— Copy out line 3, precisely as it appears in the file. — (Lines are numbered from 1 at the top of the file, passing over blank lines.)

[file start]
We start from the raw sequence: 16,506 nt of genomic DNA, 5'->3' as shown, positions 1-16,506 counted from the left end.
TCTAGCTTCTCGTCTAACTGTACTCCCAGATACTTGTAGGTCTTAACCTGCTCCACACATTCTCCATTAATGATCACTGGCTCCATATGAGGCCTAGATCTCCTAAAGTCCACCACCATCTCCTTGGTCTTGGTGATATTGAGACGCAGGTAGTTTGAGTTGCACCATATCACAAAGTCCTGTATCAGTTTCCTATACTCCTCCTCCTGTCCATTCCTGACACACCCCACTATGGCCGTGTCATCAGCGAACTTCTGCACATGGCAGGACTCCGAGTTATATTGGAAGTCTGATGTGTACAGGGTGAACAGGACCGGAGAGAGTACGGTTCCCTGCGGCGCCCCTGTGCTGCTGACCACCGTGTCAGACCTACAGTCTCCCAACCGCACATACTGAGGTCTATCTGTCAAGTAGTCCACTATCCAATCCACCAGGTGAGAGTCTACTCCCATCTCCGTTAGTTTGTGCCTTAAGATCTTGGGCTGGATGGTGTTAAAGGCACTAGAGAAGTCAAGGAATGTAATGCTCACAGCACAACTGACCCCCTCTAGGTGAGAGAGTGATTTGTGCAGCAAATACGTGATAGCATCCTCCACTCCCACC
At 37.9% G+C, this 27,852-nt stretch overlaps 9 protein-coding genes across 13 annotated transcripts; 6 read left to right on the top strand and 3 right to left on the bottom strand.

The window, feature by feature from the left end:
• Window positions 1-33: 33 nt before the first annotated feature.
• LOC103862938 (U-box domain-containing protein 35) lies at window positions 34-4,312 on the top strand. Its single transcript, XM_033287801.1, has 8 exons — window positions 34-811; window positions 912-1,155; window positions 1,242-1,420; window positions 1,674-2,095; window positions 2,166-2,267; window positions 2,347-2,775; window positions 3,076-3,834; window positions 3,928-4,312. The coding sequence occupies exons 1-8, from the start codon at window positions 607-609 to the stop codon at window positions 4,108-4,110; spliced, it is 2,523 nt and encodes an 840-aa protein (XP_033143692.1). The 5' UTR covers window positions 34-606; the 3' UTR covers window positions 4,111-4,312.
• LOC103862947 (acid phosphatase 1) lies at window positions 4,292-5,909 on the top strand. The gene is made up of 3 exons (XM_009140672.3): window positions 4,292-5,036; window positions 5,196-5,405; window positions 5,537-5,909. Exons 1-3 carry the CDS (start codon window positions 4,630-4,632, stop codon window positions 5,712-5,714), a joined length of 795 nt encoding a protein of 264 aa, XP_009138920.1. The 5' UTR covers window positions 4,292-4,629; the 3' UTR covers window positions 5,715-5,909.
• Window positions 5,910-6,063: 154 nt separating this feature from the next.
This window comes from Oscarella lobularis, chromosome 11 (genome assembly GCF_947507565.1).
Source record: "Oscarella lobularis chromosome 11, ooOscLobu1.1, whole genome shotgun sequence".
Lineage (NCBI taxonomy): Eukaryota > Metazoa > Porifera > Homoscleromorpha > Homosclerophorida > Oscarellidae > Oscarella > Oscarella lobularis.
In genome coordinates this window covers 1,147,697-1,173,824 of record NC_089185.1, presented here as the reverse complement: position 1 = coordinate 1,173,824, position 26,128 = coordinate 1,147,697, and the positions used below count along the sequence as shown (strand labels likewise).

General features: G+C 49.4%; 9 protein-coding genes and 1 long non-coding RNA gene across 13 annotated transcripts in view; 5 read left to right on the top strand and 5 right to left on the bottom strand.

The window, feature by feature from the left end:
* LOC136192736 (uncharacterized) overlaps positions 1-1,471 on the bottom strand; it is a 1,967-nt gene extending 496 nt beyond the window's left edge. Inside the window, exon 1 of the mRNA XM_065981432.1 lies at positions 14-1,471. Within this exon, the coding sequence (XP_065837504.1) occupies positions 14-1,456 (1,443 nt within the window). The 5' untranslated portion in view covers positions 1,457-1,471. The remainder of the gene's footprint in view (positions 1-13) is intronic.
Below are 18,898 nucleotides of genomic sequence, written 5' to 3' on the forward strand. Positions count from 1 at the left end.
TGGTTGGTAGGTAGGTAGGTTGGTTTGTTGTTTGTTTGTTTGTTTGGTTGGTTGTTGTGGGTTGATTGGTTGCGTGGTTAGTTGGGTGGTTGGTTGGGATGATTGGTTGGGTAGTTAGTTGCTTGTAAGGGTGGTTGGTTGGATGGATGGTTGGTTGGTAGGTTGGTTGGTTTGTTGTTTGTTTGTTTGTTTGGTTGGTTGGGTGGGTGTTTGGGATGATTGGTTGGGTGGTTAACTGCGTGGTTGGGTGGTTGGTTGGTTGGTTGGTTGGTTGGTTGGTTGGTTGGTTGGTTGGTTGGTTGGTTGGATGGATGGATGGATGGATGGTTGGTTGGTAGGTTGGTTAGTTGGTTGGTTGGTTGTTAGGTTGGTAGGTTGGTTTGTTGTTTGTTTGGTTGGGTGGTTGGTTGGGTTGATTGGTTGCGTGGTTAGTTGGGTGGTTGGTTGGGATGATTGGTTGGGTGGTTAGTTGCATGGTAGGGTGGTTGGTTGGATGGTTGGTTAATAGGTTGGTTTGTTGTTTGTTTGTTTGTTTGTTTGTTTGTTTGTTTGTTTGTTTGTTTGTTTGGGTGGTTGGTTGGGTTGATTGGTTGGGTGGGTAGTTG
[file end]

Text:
At 37.9% G+C, this 27,852-nt stretch overlaps 9 protein-coding genes across 13 annotated transcripts; 6 read left to right on the top strand and 3 right to left on the bottom strand.